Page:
In thinking about my previous post I've come up a general purpose procedure here for testing IC2 and IC4 after they have been soldered on the O2 booster board. This will help isolate whether the buffer is bad or the op amp is bad for each looped pair, if all the solder connections turn out to be OK. I'll write this up for the IC1 - IC2 pair, but all applies to the IC3 - IC4 pair.

1. First check the power supply rail voltage levels to make sure they are OK when the O2 headphone amp with booster board combo is powered on. If you have the green LEDs soldered on the booster board and they are both lit and the same brightness, you already have your answer. That is one of the big reasons I've added the LEDs to the booster board, to serve as a diagnostic on the power rails the O2 never never had.

But to check those voltages directly measure from ground, which will be the terminal of BT2 closest to the other battery (the inner terminal), to pins 3 (negative rail) and 5 (positive rail) of the LME49600 buffer IC2. The pins count up from the side of the booster board closest to the O2 batteries. Pin 3 is the pin in the middle (should be around -12.0Vdc) while 5 is the one farthest from the batteries (should be +12.0Vdc).

2. If the power supply voltages are OK the next thing we need to do is break the loop between IC1 and IC2. Power the O2 off and remove the batteries and AC power input. Cut pin 2 of IC2 close to the pad on the board that it solders to. We will fix it later. Then bend that pin up so that it is flat. Then take some solder wick, or even just the end of your iron, and clear the remnant of that pin off the pad so the solder pad for pin 2 is clean again.

3. Now we need to ground pin 2. If you have test clips that can attach to pin 2 without shorting to the nearby pins you can just use those, with the other end going to ground BT2 terminal closest to the other battery). Mini-hook clips are especially helpful here. Another good way to do this is just temporarily solder a small wire to that pin 2 of the IC2, then temporarily solder the other end to ground. The wire would be safer than risking a test clip touching another pin in IC2.

4. Put the batteries and/or the AC power plug back in the O2 amp and power it up. Then check the voltage to ground on the output pin of IC2, pin 4, which is the 4th up from the direction of the O2 batteries. That output pin should measure anywhere from nearly zero up to +/-60mV (the input offset voltage of the LME49600 buffer with input grounded). Any more voltage than that and your IC2 is bad. But... please double check the soldering on the IC2 pins one more time! I would even advise going back and adding a bit more solder to each pin first and trying the test again. It is really hard to see for certain when the pin soldering isn't making contact.

5. If the IC2 buffer chip tests good - your output is within that +/-60mV - then next do a DC test on the output of IC1. Measure the voltage to ground on pin6 of IC1. The easiest way to get to that pin is the end of C5 which is closest to the pin 2 of IC2 that you cut. That end of IC5 is connected to the IC1 pin 6 output. It should measure just nearly zero volts to ground, like 50 micro-volts or less, which would just show as zero volts on meters that only read down to 1mV. If you get zero then you have a solder joint problem on pin 6 of IC1. We know from grounding pin 2 of IC2 that it produces just +/-60mV from the last test, so if IC2 pin 6 is feeding in the same zero volts all should be OK unless pin 6 is just not making contact.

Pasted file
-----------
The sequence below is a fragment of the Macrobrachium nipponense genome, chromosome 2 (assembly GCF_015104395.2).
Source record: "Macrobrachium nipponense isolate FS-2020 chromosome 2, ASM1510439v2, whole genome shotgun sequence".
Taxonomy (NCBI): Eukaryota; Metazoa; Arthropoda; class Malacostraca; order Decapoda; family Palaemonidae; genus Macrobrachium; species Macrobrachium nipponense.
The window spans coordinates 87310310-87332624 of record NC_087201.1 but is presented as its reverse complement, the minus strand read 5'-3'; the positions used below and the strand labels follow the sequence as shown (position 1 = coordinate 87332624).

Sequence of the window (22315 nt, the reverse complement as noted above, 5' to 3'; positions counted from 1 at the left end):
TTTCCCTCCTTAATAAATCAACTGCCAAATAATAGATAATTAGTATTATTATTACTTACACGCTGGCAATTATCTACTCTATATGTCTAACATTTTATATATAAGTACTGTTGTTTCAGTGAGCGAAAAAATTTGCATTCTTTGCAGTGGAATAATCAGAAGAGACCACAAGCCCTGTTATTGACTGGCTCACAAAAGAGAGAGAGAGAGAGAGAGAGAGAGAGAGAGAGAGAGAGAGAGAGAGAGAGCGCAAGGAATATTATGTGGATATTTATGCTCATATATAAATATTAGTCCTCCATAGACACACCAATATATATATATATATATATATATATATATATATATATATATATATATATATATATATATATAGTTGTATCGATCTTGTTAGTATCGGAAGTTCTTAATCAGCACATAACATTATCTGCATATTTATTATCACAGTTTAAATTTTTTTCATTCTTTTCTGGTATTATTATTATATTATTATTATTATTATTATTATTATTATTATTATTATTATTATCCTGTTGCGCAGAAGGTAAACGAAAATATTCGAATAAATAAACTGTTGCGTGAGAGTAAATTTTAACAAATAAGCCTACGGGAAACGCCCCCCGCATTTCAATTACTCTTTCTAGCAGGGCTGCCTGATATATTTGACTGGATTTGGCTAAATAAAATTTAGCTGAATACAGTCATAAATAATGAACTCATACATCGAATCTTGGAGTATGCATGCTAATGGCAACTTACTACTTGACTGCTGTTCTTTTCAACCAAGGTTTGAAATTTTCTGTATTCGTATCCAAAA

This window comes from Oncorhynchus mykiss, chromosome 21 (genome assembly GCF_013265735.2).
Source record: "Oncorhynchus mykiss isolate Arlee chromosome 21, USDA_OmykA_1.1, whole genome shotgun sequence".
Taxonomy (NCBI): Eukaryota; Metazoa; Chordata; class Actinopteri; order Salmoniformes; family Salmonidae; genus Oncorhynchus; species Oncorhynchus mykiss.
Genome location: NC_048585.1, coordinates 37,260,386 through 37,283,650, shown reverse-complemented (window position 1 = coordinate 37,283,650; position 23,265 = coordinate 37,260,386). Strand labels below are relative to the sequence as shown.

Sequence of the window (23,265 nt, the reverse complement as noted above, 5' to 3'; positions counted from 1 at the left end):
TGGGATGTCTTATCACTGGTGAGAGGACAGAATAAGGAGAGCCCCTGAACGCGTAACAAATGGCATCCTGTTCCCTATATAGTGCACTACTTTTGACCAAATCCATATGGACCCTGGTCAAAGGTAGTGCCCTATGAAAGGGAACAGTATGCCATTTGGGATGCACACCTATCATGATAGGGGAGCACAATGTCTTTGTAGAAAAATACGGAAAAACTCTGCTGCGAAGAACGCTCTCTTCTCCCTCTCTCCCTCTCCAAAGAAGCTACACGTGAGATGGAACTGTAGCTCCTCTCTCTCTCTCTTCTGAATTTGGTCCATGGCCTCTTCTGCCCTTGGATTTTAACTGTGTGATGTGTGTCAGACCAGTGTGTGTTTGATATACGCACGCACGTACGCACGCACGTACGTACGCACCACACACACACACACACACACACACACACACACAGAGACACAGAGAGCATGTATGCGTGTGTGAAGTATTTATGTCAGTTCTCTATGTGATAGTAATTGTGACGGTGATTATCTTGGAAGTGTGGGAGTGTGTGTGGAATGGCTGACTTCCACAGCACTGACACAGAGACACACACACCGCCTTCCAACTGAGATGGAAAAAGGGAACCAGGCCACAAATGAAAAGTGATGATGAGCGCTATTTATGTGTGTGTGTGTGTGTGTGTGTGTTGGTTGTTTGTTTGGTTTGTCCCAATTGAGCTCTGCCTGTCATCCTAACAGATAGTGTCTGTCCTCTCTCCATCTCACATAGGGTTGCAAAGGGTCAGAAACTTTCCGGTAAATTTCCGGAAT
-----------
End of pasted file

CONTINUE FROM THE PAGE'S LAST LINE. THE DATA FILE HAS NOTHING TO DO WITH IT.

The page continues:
6. If you measure a higher voltage than 50uV or so on IC1 pin6 (end of C5 near IC2 pin 2) like something in the mV or even volts, next check the input voltage to IC1 from the O2 board on IC1 pin 3. You can get to that pin easily by mesuring the side of R1 closest to the IC1 chip, which directly connects to IC1 pin 3. You should measure nearly zero. If so, your IC1 is bad. If you do measure a substantial voltage on the end of R1 then it could still be a shorted chip, or it could be a solder bridge on the O2 PC board. That isn't likely though if your O2 was working fine before the booster board, unless you've built and O2 up from scratch here for the first time to use with the booster board. To check for this, remove the booster board, put the O2's U3 and U4 chips back in, and power up the O2. Then measure pin 3 of U3 to ground. It should be around 1.5mV - 3mV. If much higher then you have an O2 board short.

7. If your IC1 op amp does test bad that is actually more likely than the buffer being bad. The op amps are much more static & solder-heat sensitive than those big buffer chips. But again, be sure to double check the soldering of all 8 pins on IC1 with a magnifying glass and a close-up look from the sides! Even add a bit more solder to each pin if you can. To get those SOIC package chips off the board the best thing to do is cut each individual pin with flush cutters. Then remove the chip and go back with solder wick and clean all the pin remnants off the 8 solder pads.

8. To repair the pin2 on IC2 that was cut, just bend it down again so the pin is hanging over the solder pad. Depending on how long you were able to cut the pin it may even still touch the pad - if so the fix is easy, just solder it up again. If the pin doesn't touch the pad anymore just take the end of a small wire and tin it up with some solder. Then put a little solder on both the pin2 pad and pin2. Then just heat up that end of the wire and the pin2 and pad and solder the wire on as a jumper from pin 2 to the pad. Then cut off the excess wire.

9. If your LME49600 buffer chip is bad, the best was to get it off is to first cut the 5 pins at the end with flush cutters. Then just heat the end of the tab up until the chip comes off the board. Finally take some solder wick and clean up the pads for the 5 pins. Just like that it is all ready for a new chip.

10. All of the above was for the IC1-IC2 pair. For the IC3-IC4 pair the easy way to get to the output pin 6 of IC3 is the end of C11 closest to IC4. The easy way to get to input pin 3 is the end of R8 closest to IC3.